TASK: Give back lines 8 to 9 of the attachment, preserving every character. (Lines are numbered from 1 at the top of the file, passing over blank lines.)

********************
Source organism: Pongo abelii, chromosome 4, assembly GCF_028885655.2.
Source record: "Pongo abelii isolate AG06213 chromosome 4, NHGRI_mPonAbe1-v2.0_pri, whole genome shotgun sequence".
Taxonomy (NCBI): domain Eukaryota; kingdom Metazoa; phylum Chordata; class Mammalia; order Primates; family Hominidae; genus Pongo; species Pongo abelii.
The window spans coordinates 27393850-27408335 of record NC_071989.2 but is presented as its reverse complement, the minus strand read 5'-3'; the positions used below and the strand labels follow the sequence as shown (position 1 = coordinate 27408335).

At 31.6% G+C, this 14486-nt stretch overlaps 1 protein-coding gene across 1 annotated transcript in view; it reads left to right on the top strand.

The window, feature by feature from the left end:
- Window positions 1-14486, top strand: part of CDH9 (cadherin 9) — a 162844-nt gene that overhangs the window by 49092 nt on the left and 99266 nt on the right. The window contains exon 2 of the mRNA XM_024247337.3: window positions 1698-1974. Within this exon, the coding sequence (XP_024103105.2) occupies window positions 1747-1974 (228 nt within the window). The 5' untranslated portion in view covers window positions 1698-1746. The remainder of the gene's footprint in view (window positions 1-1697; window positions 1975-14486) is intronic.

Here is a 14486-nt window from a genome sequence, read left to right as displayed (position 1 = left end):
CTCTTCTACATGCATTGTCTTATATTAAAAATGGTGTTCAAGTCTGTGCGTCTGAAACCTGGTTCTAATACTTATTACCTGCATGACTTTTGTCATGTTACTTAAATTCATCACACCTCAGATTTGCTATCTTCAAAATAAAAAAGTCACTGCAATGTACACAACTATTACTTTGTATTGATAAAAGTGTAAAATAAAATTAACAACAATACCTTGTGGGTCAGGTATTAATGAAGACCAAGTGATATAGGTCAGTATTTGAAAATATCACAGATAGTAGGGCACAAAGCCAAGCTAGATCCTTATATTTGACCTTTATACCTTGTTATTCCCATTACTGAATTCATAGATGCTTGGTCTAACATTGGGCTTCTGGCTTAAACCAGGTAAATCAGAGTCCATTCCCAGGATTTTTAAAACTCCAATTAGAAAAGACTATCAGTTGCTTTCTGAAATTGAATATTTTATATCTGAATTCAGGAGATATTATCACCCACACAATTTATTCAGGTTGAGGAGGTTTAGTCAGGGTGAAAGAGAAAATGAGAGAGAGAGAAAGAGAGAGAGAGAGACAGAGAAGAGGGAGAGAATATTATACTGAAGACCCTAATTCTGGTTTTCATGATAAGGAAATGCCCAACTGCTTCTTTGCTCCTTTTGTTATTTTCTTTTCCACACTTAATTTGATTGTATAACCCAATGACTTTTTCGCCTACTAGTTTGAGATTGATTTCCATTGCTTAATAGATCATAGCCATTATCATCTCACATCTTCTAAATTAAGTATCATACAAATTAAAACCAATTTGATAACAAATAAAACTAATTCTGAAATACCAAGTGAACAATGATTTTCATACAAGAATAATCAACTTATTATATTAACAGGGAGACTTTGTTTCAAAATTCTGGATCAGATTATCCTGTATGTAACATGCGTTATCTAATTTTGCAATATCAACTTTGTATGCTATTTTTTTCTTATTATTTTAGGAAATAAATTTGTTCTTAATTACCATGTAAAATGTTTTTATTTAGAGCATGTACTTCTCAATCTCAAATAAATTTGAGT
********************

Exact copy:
Here is a 14486-nt window from a genome sequence, read left to right as displayed (position 1 = left end):
CTCTTCTACATGCATTGTCTTATATTAAAAATGGTGTTCAAGTCTGTGCGTCTGAAACCTGGTTCTAATACTTATTACCTGCATGACTTTTGTCATGTTACTTAAATTCATCACACCTCAGATTTGCTATCTTCAAAATAAAAAAGTCACTGCAATGTACACAACTATTACTTTGTATTGATAAAAGTGTAAAATAAAATTAACAACAATACCTTGTGGGTCAGGTATTAATGAAGACCAAGTGATATAGGTCAGTATTTGAAAATATCACAGATAGTAGGGCACAAAGCCAAGCTAGATCCTTATATTTGACCTTTATACCTTGTTATTCCCATTACTGAATTCATAGATGCTTGGTCTAACATTGGGCTTCTGGCTTAAACCAGGTAAATCAGAGTCCATTCCCAGGATTTTTAAAACTCCAATTAGAAAAGACTATCAGTTGCTTTCTGAAATTGAATATTTTATATCTGAATTCAGGAGATATTATCACCCACACAATTTATTCAGGTTGAGGAGGTTTAGTCAGGGTGAAAGAGAAAATGAGAGAGAGAGAAAGAGAGAGAGAGAGACAGAGAAGAGGGAGAGAATATTATACTGAAGACCCTAATTCTGGTTTTCATGATAAGGAAATGCCCAACTGCTTCTTTGCTCCTTTTGTTATTTTCTTTTCCACACTTAATTTGATTGTATAACCCAATGACTTTTTCGCCTACTAGTTTGAGATTGATTTCCATTGCTTAATAGATCATAGCCATTATCATCTCACATCTTCTAAATTAAGTATCATACAAATTAAAACCAATTTGATAACAAATAAAACTAATTCTGAAATACCAAGTGAACAATGATTTTCATACAAGAATAATCAACTTATTATATTAACAGGGAGACTTTGTTTCAAAATTCTGGATCAGATTATCCTGTATGTAACATGCGTTATCTAATTTTGCAATATCAACTTTGTATGCTATTTTTTTCTTATTATTTTAGGAAATAAATTTGTTCTTAATTACCATGTAAAATGTTTTTATTTAGAGCATGTACTTCTCAATCTCAAATAAATTTGAGT